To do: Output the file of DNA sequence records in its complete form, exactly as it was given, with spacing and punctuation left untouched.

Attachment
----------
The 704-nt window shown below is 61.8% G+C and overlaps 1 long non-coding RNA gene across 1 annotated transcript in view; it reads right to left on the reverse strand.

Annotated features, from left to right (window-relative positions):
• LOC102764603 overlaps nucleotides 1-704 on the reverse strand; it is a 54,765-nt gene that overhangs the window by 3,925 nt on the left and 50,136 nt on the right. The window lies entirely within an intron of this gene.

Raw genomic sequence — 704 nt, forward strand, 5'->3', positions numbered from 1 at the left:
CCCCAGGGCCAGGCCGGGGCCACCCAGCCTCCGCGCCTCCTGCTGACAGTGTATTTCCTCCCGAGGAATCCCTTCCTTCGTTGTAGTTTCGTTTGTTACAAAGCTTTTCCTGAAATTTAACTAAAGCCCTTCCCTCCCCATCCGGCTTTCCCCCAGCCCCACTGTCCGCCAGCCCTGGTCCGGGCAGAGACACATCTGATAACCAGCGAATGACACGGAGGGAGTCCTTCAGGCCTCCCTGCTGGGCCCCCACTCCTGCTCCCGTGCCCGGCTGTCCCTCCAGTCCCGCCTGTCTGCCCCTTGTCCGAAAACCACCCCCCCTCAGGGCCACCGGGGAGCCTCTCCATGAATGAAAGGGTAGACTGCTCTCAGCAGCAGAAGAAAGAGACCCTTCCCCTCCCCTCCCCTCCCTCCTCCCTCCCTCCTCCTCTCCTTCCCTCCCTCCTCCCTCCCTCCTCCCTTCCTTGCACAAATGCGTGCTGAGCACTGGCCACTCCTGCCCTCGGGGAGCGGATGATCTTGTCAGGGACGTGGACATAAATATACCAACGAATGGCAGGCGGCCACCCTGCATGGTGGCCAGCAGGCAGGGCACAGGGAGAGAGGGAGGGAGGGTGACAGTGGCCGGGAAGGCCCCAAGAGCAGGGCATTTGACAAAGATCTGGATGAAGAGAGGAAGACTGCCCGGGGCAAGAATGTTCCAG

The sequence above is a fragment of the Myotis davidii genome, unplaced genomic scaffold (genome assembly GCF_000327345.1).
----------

The 704-nt window shown below is 61.8% G+C and overlaps 1 long non-coding RNA gene across 1 annotated transcript in view; it reads right to left on the reverse strand.

Annotated features, from left to right (window-relative positions):
• LOC102764603 overlaps nucleotides 1-704 on the reverse strand; it is a 54,765-nt gene that overhangs the window by 3,925 nt on the left and 50,136 nt on the right. The window lies entirely within an intron of this gene.

Raw genomic sequence — 704 nt, forward strand, 5'->3', positions numbered from 1 at the left:
CCCCAGGGCCAGGCCGGGGCCACCCAGCCTCCGCGCCTCCTGCTGACAGTGTATTTCCTCCCGAGGAATCCCTTCCTTCGTTGTAGTTTCGTTTGTTACAAAGCTTTTCCTGAAATTTAACTAAAGCCCTTCCCTCCCCATCCGGCTTTCCCCCAGCCCCACTGTCCGCCAGCCCTGGTCCGGGCAGAGACACATCTGATAACCAGCGAATGACACGGAGGGAGTCCTTCAGGCCTCCCTGCTGGGCCCCCACTCCTGCTCCCGTGCCCGGCTGTCCCTCCAGTCCCGCCTGTCTGCCCCTTGTCCGAAAACCACCCCCCCTCAGGGCCACCGGGGAGCCTCTCCATGAATGAAAGGGTAGACTGCTCTCAGCAGCAGAAGAAAGAGACCCTTCCCCTCCCCTCCCCTCCCTCCTCCCTCCCTCCTCCTCTCCTTCCCTCCCTCCTCCCTCCCTCCTCCCTTCCTTGCACAAATGCGTGCTGAGCACTGGCCACTCCTGCCCTCGGGGAGCGGATGATCTTGTCAGGGACGTGGACATAAATATACCAACGAATGGCAGGCGGCCACCCTGCATGGTGGCCAGCAGGCAGGGCACAGGGAGAGAGGGAGGGAGGGTGACAGTGGCCGGGAAGGCCCCAAGAGCAGGGCATTTGACAAAGATCTGGATGAAGAGAGGAAGACTGCCCGGGGCAAGAATGTTCCAG

The sequence above is a fragment of the Myotis davidii genome, unplaced genomic scaffold (genome assembly GCF_000327345.1).